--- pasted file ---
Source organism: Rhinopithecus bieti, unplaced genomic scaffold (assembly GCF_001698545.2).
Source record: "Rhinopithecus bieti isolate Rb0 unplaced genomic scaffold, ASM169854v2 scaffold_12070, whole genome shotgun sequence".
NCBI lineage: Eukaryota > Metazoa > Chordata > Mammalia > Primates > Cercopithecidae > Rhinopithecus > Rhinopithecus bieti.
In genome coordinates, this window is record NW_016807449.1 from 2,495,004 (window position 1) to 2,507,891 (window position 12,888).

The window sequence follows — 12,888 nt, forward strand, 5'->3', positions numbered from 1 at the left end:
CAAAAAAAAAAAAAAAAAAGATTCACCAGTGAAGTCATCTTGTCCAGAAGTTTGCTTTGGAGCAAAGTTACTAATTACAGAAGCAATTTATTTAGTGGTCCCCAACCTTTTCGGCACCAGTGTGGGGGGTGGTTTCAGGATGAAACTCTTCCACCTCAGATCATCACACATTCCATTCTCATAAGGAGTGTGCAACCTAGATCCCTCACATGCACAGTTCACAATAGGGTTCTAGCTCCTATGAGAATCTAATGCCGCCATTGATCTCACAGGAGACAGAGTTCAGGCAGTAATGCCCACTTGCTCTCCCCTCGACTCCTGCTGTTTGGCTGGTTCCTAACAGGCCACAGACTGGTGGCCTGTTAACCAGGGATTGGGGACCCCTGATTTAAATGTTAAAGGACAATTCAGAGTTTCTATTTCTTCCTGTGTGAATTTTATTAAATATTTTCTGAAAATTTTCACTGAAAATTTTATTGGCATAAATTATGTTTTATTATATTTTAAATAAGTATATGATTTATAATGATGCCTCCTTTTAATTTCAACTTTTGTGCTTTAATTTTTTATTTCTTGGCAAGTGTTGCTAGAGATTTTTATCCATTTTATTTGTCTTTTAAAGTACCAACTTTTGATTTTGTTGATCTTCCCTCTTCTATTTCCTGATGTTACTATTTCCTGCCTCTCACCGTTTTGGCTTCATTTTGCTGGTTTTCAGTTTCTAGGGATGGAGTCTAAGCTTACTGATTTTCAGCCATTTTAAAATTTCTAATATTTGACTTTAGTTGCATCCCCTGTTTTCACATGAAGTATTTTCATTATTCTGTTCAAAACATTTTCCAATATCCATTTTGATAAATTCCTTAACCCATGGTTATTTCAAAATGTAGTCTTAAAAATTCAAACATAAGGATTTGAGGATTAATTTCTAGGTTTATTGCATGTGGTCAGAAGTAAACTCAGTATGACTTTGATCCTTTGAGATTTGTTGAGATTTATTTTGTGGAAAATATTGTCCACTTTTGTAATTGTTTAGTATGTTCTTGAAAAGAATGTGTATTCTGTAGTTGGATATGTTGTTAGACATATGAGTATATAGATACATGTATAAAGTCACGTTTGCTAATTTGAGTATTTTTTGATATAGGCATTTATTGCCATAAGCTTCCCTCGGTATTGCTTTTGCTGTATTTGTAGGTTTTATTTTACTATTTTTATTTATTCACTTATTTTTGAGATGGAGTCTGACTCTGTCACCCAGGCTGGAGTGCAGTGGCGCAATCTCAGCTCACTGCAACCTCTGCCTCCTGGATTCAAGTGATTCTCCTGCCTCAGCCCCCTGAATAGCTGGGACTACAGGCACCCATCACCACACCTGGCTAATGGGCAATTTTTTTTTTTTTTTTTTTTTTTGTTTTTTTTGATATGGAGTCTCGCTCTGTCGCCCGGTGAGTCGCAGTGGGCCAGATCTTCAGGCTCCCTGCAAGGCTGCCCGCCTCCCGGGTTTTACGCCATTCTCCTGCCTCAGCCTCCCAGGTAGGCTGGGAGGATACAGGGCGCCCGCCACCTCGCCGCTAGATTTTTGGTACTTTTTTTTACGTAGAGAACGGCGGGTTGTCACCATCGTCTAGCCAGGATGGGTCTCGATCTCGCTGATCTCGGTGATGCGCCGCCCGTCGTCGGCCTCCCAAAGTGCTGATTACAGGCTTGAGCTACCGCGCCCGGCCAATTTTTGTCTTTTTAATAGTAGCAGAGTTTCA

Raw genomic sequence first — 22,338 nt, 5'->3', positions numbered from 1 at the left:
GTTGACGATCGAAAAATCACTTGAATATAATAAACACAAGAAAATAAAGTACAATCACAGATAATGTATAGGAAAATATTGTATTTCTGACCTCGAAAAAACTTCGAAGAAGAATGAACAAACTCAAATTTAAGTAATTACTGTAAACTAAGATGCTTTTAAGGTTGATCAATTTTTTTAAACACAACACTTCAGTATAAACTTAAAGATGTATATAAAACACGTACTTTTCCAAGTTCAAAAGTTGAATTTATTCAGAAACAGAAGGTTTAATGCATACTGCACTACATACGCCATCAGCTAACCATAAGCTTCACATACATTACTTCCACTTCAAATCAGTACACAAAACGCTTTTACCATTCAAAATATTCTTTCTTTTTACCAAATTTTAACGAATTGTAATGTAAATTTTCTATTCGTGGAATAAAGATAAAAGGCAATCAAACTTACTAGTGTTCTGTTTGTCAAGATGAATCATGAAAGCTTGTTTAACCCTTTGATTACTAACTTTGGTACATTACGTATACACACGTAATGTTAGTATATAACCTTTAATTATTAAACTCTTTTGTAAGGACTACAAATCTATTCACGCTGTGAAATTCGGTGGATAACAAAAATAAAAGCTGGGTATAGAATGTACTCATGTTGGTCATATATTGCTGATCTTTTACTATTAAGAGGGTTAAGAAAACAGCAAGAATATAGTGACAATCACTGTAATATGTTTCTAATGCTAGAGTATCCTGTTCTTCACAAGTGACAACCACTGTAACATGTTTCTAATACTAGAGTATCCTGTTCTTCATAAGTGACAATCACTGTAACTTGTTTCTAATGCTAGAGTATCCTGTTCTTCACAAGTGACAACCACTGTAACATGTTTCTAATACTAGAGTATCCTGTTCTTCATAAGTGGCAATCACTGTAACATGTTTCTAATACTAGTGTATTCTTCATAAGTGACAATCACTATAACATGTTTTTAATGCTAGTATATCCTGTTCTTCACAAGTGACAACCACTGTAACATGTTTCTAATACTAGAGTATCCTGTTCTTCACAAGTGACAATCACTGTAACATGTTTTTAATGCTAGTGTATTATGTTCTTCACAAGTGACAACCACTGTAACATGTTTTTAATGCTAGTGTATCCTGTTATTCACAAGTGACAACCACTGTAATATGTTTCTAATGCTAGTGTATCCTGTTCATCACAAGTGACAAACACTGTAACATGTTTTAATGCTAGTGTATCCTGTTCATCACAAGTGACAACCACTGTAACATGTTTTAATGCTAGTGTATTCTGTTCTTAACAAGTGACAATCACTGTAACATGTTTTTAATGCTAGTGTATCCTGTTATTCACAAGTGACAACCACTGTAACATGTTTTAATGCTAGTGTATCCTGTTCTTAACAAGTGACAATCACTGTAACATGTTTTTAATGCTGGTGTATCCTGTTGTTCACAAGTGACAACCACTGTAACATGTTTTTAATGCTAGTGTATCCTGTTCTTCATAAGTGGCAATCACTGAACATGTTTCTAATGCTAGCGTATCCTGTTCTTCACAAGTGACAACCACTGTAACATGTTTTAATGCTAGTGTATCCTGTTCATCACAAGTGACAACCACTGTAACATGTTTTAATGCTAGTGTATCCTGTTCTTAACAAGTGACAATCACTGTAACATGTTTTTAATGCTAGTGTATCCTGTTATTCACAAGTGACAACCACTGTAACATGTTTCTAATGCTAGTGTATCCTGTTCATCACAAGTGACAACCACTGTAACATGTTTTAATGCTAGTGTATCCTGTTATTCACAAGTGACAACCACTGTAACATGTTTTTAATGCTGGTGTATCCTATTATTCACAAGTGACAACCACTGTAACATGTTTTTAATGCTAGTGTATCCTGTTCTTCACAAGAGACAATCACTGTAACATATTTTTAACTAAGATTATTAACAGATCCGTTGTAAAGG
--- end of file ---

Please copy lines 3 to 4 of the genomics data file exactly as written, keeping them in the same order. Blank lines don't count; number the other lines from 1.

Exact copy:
NCBI lineage: Eukaryota > Metazoa > Chordata > Mammalia > Primates > Cercopithecidae > Rhinopithecus > Rhinopithecus bieti.
In genome coordinates, this window is record NW_016807449.1 from 2,495,004 (window position 1) to 2,507,891 (window position 12,888).